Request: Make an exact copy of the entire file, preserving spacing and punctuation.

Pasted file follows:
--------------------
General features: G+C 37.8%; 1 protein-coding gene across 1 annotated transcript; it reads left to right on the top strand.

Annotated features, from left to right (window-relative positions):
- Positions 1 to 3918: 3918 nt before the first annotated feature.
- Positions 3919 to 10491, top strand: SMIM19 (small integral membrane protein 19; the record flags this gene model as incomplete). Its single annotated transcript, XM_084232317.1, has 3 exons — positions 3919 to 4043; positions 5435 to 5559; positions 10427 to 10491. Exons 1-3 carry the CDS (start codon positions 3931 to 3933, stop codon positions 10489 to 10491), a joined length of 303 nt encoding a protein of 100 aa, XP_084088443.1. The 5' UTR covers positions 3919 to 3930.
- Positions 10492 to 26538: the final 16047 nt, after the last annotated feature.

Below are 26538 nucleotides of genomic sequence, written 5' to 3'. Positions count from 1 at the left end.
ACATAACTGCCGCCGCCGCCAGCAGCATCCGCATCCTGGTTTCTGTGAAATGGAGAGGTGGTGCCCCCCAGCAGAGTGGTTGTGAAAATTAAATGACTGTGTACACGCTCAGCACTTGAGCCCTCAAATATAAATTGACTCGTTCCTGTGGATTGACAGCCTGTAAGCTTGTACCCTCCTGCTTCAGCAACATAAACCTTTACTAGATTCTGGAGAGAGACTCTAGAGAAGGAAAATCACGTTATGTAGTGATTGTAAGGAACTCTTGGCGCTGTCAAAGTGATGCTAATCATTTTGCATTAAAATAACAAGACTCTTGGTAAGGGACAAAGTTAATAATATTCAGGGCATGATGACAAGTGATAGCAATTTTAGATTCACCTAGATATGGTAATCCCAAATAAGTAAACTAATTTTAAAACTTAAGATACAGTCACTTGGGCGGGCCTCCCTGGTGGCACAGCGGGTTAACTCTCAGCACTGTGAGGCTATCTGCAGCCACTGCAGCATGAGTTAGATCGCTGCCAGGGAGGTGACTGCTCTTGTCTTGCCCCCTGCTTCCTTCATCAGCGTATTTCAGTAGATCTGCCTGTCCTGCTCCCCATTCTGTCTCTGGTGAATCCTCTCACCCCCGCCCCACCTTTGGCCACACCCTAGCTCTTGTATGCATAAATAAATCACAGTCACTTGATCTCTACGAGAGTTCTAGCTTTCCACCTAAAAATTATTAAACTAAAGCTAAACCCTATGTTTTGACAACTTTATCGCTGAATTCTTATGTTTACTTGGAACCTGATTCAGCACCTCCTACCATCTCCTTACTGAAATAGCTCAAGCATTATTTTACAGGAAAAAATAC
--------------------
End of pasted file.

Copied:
General features: G+C 37.8%; 1 protein-coding gene across 1 annotated transcript; it reads left to right on the top strand.

Annotated features, from left to right (window-relative positions):
- Positions 1 to 3918: 3918 nt before the first annotated feature.
- Positions 3919 to 10491, top strand: SMIM19 (small integral membrane protein 19; the record flags this gene model as incomplete). Its single annotated transcript, XM_084232317.1, has 3 exons — positions 3919 to 4043; positions 5435 to 5559; positions 10427 to 10491. Exons 1-3 carry the CDS (start codon positions 3931 to 3933, stop codon positions 10489 to 10491), a joined length of 303 nt encoding a protein of 100 aa, XP_084088443.1. The 5' UTR covers positions 3919 to 3930.
- Positions 10492 to 26538: the final 16047 nt, after the last annotated feature.

Below are 26538 nucleotides of genomic sequence, written 5' to 3'. Positions count from 1 at the left end.
ACATAACTGCCGCCGCCGCCAGCAGCATCCGCATCCTGGTTTCTGTGAAATGGAGAGGTGGTGCCCCCCAGCAGAGTGGTTGTGAAAATTAAATGACTGTGTACACGCTCAGCACTTGAGCCCTCAAATATAAATTGACTCGTTCCTGTGGATTGACAGCCTGTAAGCTTGTACCCTCCTGCTTCAGCAACATAAACCTTTACTAGATTCTGGAGAGAGACTCTAGAGAAGGAAAATCACGTTATGTAGTGATTGTAAGGAACTCTTGGCGCTGTCAAAGTGATGCTAATCATTTTGCATTAAAATAACAAGACTCTTGGTAAGGGACAAAGTTAATAATATTCAGGGCATGATGACAAGTGATAGCAATTTTAGATTCACCTAGATATGGTAATCCCAAATAAGTAAACTAATTTTAAAACTTAAGATACAGTCACTTGGGCGGGCCTCCCTGGTGGCACAGCGGGTTAACTCTCAGCACTGTGAGGCTATCTGCAGCCACTGCAGCATGAGTTAGATCGCTGCCAGGGAGGTGACTGCTCTTGTCTTGCCCCCTGCTTCCTTCATCAGCGTATTTCAGTAGATCTGCCTGTCCTGCTCCCCATTCTGTCTCTGGTGAATCCTCTCACCCCCGCCCCACCTTTGGCCACACCCTAGCTCTTGTATGCATAAATAAATCACAGTCACTTGATCTCTACGAGAGTTCTAGCTTTCCACCTAAAAATTATTAAACTAAAGCTAAACCCTATGTTTTGACAACTTTATCGCTGAATTCTTATGTTTACTTGGAACCTGATTCAGCACCTCCTACCATCTCCTTACTGAAATAGCTCAAGCATTATTTTACAGGAAAAAATAC